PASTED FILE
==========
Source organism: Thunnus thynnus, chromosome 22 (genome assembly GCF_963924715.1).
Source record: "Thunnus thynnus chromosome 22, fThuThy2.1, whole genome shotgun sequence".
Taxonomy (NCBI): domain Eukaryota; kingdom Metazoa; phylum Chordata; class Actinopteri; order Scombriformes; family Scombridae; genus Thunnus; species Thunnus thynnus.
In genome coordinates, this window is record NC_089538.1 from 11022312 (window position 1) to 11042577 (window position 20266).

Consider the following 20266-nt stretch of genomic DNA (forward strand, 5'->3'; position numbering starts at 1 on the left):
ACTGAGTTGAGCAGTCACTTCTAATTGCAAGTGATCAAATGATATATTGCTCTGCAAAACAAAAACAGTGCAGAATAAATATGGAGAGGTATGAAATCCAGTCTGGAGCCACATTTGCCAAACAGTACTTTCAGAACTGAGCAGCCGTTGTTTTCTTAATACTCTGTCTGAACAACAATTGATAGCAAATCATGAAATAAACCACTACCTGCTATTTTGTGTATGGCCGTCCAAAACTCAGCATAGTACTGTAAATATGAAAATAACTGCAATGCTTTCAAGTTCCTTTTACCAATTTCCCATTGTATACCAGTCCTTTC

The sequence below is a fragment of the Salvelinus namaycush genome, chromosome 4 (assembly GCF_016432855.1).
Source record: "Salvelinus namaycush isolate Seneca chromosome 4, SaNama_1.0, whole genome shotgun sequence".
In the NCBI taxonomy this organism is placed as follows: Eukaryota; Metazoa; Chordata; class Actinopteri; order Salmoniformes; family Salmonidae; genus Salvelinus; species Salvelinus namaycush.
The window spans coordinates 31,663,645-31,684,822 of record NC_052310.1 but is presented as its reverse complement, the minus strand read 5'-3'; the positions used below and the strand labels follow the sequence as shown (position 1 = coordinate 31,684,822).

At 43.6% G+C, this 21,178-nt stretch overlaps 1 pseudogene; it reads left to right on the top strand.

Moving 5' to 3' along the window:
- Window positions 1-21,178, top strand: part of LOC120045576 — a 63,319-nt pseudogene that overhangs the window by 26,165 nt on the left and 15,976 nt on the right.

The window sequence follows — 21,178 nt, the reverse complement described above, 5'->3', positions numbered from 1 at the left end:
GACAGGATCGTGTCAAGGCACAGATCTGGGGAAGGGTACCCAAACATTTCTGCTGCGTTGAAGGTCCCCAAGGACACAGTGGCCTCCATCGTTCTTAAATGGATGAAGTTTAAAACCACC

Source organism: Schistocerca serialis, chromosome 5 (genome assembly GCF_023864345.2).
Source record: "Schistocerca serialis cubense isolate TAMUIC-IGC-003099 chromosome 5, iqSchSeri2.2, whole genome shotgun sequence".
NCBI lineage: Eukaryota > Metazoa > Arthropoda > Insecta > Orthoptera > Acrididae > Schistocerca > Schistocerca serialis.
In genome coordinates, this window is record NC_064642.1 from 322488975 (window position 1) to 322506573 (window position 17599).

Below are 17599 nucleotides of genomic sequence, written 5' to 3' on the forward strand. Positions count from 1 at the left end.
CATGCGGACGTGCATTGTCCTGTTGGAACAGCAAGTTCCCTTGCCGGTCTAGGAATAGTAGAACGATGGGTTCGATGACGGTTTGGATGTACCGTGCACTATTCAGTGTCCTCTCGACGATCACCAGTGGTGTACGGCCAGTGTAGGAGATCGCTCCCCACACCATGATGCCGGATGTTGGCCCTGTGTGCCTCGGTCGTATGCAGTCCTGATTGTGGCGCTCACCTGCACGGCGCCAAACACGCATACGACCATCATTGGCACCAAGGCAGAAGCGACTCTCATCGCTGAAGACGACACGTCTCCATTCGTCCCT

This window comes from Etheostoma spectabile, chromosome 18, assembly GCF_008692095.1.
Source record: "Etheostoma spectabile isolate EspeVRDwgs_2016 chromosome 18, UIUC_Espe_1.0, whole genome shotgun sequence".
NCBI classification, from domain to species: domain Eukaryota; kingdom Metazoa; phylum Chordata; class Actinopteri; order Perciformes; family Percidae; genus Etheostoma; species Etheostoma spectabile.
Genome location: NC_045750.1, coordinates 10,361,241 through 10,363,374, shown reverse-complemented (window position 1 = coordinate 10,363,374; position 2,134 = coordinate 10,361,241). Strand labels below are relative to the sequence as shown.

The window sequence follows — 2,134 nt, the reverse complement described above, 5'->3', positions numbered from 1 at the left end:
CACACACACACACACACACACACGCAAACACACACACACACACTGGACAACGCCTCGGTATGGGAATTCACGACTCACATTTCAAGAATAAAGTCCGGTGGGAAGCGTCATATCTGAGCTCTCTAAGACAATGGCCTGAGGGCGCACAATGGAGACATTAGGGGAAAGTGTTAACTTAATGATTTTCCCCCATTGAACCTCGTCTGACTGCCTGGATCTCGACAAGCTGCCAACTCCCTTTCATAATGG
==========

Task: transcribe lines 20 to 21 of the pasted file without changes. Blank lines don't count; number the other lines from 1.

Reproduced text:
Below are 17599 nucleotides of genomic sequence, written 5' to 3' on the forward strand. Positions count from 1 at the left end.
CATGCGGACGTGCATTGTCCTGTTGGAACAGCAAGTTCCCTTGCCGGTCTAGGAATAGTAGAACGATGGGTTCGATGACGGTTTGGATGTACCGTGCACTATTCAGTGTCCTCTCGACGATCACCAGTGGTGTACGGCCAGTGTAGGAGATCGCTCCCCACACCATGATGCCGGATGTTGGCCCTGTGTGCCTCGGTCGTATGCAGTCCTGATTGTGGCGCTCACCTGCACGGCGCCAAACACGCATACGACCATCATTGGCACCAAGGCAGAAGCGACTCTCATCGCTGAAGACGACACGTCTCCATTCGTCCCT